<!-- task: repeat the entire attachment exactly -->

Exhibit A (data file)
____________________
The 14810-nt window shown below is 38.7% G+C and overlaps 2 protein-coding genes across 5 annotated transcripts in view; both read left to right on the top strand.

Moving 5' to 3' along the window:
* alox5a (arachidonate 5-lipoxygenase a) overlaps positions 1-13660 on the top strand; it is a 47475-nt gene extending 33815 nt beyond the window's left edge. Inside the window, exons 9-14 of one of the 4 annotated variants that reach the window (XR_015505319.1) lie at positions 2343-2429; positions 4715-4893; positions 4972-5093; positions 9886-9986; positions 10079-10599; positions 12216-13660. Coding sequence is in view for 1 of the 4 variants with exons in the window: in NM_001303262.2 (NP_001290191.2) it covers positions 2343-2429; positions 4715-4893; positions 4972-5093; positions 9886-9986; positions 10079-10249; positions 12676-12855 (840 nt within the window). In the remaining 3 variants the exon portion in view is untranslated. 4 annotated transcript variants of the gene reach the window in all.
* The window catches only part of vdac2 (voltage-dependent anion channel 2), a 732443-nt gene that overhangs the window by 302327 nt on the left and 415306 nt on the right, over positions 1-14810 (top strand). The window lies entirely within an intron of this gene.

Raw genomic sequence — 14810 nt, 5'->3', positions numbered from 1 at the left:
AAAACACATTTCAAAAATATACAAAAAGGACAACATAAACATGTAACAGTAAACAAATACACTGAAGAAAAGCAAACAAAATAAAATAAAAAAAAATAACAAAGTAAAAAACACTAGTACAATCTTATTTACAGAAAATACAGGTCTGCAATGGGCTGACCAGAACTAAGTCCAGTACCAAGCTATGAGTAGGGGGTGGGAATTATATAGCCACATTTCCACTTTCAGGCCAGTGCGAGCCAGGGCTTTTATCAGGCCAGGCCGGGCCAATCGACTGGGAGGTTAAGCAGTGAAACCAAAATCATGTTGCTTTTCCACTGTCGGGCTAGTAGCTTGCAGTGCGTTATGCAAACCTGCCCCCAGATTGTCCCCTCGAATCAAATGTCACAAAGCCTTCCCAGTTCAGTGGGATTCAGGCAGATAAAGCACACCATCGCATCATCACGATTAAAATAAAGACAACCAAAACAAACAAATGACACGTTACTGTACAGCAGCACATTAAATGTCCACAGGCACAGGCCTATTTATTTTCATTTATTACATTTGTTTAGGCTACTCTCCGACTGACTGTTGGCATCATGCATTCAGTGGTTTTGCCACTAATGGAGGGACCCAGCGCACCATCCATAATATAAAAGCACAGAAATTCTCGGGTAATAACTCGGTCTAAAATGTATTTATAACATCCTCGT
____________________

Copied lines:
The 14810-nt window shown below is 38.7% G+C and overlaps 2 protein-coding genes across 5 annotated transcripts in view; both read left to right on the top strand.

Moving 5' to 3' along the window:
* alox5a (arachidonate 5-lipoxygenase a) overlaps positions 1-13660 on the top strand; it is a 47475-nt gene extending 33815 nt beyond the window's left edge. Inside the window, exons 9-14 of one of the 4 annotated variants that reach the window (XR_015505319.1) lie at positions 2343-2429; positions 4715-4893; positions 4972-5093; positions 9886-9986; positions 10079-10599; positions 12216-13660. Coding sequence is in view for 1 of the 4 variants with exons in the window: in NM_001303262.2 (NP_001290191.2) it covers positions 2343-2429; positions 4715-4893; positions 4972-5093; positions 9886-9986; positions 10079-10249; positions 12676-12855 (840 nt within the window). In the remaining 3 variants the exon portion in view is untranslated. 4 annotated transcript variants of the gene reach the window in all.
* The window catches only part of vdac2 (voltage-dependent anion channel 2), a 732443-nt gene that overhangs the window by 302327 nt on the left and 415306 nt on the right, over positions 1-14810 (top strand). The window lies entirely within an intron of this gene.

Raw genomic sequence — 14810 nt, 5'->3', positions numbered from 1 at the left:
AAAACACATTTCAAAAATATACAAAAAGGACAACATAAACATGTAACAGTAAACAAATACACTGAAGAAAAGCAAACAAAATAAAATAAAAAAAAATAACAAAGTAAAAAACACTAGTACAATCTTATTTACAGAAAATACAGGTCTGCAATGGGCTGACCAGAACTAAGTCCAGTACCAAGCTATGAGTAGGGGGTGGGAATTATATAGCCACATTTCCACTTTCAGGCCAGTGCGAGCCAGGGCTTTTATCAGGCCAGGCCGGGCCAATCGACTGGGAGGTTAAGCAGTGAAACCAAAATCATGTTGCTTTTCCACTGTCGGGCTAGTAGCTTGCAGTGCGTTATGCAAACCTGCCCCCAGATTGTCCCCTCGAATCAAATGTCACAAAGCCTTCCCAGTTCAGTGGGATTCAGGCAGATAAAGCACACCATCGCATCATCACGATTAAAATAAAGACAACCAAAACAAACAAATGACACGTTACTGTACAGCAGCACATTAAATGTCCACAGGCACAGGCCTATTTATTTTCATTTATTACATTTGTTTAGGCTACTCTCCGACTGACTGTTGGCATCATGCATTCAGTGGTTTTGCCACTAATGGAGGGACCCAGCGCACCATCCATAATATAAAAGCACAGAAATTCTCGGGTAATAACTCGGTCTAAAATGTATTTATAACATCCTCGT